Companies offer camp activities at a fee, but many of these are out of the reach of ordinary parents. What are they to do with their children?
Now that schools have closed for the long holidays, what do you plan to do with your children?
Brenda Kinya (43) has three children aged 13, 10 and 6. Like many parents in the urban areas, she becomes anxious whenever schools close for the holidays because she often wonders what to do with them.
“In our time, school holidays were uncomplicated. We’d play with friends or visit our grandparents upcountry. Today, you cannot afford to allow your children outdoors or just send them upcountry. There are many bad things that could happen to them,” says Kinya.
She is referring to the upsurge in crimes against children across the country in recent years, including sexual molestation and abductions, vices whose perpetrators, research has shown, are most likely to be people known to the children, such as close relatives and neighbours.
CRIMES AGAINST CHILDREN
Despite an 11-year-old child-protection law, children remain at high risk of sexual abuse.
A 2018 report by the Kenya National Bureau of Statistics indicated that Nairobi County leads in cases of sexual violence against children below five years.
A total of 408 incidents were reported in Nairobi in 2016. Next in line of the counties that are most hostile to children was Nakuru at 404 up from the 235 cases recorded the previous year. Nakuru was followed by Kakamega, which recorded 248 incidents.
The other challenge is drug abuse. In a report released in June this year by the Kenya Institute for Public Policy Research and Analysis (Kippra) titled "Status of Drugs and Substance Abuse Among Primary School Pupils in Kenya", children as young as four years were found to be abusing drugs, which they access during school holidays and over the weekends.
Obviously, children are not safe outdoors, but they are not safe indoors either, thanks to the internet, which, while it has brought the world to our doorsteps, has also unleashed an unprecedented amount of unfiltered content, a lot of it immoral and harmful.
According to research, one in four visitors to popular porn site Porn Hub is aged between 18 and 24.
There is also gadget addiction. Kinya, who lives in Nairobi’s South C estate, says that there is no playground, or any safe space for that matter, where her children can play or engage in any form of physical activity.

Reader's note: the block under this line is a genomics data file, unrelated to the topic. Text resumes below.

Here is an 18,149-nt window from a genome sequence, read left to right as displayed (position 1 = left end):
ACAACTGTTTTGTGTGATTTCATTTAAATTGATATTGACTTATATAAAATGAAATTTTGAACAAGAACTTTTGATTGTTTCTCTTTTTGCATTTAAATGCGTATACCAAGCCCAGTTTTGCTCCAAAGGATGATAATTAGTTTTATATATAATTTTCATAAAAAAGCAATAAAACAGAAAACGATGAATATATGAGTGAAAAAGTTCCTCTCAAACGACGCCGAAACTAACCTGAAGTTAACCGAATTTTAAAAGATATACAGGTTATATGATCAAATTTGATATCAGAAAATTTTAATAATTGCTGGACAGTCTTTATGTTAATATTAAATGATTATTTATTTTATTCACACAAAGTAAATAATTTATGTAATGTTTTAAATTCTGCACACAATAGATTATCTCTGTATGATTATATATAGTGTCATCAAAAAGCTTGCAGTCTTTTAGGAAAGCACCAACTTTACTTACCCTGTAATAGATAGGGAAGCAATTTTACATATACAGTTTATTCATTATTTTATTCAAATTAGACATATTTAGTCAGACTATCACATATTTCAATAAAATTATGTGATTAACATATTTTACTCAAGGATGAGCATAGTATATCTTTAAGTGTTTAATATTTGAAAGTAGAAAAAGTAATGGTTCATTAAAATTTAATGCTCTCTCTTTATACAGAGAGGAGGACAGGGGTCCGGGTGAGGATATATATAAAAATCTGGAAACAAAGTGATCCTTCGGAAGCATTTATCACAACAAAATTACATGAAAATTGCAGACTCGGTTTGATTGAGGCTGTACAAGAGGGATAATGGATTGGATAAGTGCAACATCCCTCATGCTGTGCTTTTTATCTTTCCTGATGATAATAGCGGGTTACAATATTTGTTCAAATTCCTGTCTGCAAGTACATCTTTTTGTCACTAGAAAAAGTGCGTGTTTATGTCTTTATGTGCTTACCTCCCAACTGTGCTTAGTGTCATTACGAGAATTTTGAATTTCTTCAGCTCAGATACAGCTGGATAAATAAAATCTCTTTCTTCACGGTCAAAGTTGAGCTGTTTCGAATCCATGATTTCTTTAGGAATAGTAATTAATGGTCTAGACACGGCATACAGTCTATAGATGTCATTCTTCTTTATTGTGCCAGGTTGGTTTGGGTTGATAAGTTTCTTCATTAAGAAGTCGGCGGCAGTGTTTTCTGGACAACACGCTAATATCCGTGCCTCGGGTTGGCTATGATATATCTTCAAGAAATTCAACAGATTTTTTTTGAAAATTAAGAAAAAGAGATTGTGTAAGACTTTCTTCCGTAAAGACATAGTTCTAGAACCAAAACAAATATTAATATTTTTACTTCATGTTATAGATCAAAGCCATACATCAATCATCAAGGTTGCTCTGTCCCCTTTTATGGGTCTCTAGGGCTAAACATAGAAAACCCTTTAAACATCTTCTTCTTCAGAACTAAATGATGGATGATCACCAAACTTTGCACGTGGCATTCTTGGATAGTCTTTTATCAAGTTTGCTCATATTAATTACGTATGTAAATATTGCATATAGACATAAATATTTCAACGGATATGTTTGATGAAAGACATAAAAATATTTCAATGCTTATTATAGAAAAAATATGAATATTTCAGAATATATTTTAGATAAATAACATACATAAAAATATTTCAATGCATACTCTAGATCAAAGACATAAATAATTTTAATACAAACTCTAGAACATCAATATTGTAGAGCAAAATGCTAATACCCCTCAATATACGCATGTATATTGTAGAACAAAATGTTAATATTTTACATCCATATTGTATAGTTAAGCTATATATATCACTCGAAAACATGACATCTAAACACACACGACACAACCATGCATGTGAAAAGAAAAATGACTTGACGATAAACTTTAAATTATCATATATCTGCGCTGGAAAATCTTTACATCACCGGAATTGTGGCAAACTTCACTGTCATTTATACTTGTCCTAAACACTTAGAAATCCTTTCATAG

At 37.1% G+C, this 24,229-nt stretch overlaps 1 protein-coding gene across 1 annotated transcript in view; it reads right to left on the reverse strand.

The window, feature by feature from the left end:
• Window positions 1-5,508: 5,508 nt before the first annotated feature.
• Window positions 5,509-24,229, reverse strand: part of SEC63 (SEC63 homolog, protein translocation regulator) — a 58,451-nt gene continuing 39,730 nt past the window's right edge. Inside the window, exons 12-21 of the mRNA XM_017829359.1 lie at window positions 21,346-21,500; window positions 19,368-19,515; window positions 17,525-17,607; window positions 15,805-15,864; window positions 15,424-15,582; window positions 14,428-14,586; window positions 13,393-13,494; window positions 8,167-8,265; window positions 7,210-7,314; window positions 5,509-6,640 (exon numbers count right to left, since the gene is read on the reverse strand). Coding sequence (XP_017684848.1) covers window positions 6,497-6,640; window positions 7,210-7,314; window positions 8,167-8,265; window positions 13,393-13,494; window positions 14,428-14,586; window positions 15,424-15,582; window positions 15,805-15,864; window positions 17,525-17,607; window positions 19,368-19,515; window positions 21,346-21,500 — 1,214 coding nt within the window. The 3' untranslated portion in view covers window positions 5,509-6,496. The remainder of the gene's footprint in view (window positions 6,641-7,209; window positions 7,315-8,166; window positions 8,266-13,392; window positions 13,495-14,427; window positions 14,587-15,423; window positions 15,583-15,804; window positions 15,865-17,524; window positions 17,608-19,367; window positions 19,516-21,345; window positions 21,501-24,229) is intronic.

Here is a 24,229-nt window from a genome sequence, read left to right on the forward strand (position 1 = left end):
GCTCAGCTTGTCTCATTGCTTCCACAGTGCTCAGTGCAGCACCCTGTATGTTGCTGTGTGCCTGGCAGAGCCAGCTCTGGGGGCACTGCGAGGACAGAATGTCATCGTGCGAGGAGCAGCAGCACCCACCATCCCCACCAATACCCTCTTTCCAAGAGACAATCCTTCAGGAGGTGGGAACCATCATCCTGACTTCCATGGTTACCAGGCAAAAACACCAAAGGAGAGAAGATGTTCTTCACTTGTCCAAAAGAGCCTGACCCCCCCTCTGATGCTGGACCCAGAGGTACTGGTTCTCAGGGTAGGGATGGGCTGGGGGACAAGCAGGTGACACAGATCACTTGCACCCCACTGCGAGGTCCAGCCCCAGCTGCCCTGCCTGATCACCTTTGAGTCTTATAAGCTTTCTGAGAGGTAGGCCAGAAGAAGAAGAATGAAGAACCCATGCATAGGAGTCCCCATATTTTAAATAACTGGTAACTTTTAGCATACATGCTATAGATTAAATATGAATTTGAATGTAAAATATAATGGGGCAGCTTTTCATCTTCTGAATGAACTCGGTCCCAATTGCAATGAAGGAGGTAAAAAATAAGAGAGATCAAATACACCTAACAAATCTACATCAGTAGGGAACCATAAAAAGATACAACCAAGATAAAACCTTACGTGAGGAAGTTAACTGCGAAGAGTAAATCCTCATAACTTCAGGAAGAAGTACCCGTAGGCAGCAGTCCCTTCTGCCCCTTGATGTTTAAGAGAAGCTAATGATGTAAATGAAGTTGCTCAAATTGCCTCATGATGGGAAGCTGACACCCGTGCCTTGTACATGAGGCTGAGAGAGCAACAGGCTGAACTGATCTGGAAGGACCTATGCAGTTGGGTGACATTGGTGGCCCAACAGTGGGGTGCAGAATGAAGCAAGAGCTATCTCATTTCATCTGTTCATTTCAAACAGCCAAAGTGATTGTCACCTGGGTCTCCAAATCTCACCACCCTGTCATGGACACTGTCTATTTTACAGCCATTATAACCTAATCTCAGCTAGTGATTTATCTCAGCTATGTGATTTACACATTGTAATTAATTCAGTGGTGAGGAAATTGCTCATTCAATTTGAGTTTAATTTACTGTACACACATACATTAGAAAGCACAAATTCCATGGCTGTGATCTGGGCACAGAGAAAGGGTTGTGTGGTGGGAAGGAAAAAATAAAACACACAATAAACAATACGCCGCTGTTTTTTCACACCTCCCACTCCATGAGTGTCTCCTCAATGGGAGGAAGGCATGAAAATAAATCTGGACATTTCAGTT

As a result, during the weekends and holidays, they are usually holed up indoors either watching TV or playing video games.
“I know that this is not a healthy way for children to spend their time, but what other options do they have?” she wonders.
Many churches today have introduced a variety of programmes intended to teach children about God and keep them busy over the holidays.
The programmes, which last between a few days to weeks, cost between Sh5,000 to Sh20,000 depending on the church.
During the December holidays, most churches hold various youth-focused camps, one of them being where boys are circumcised and initiated into manhood.
Most of these camps last between a week to two weeks and cost between Sh8,000 to Sh25,000.
Business-savvy individuals have been fast to sniff out the challenge that is modern day parenting and are offering parents like Kinya a way out.
Many of these alternatives, however, are out of reach for a majority of Kenyan families.
The Nairobi Art Centre, for instance, will hold an Art Camp from December 2 to 20.
A half-day of activities will cost Sh2,500 per child, while a full day will set the parent back Sh3,500.
The Young Engineers Summer Holiday Camp is charging Sh10,500 per week for a variety of activities that take place between 9am to 4pm.
For music lovers, Linda Muthama Institute of Music is charging Sh14,000 for a two-week training or Sh7,500 for a week.
And if your child loves to dance, the Academy of Dance and Art in Karen charges Sh14,000 a month per child.
There is the Furaha Creatives’ Kids Adventure Camp that is offering a two-week programme that costs Sh1,200 per day.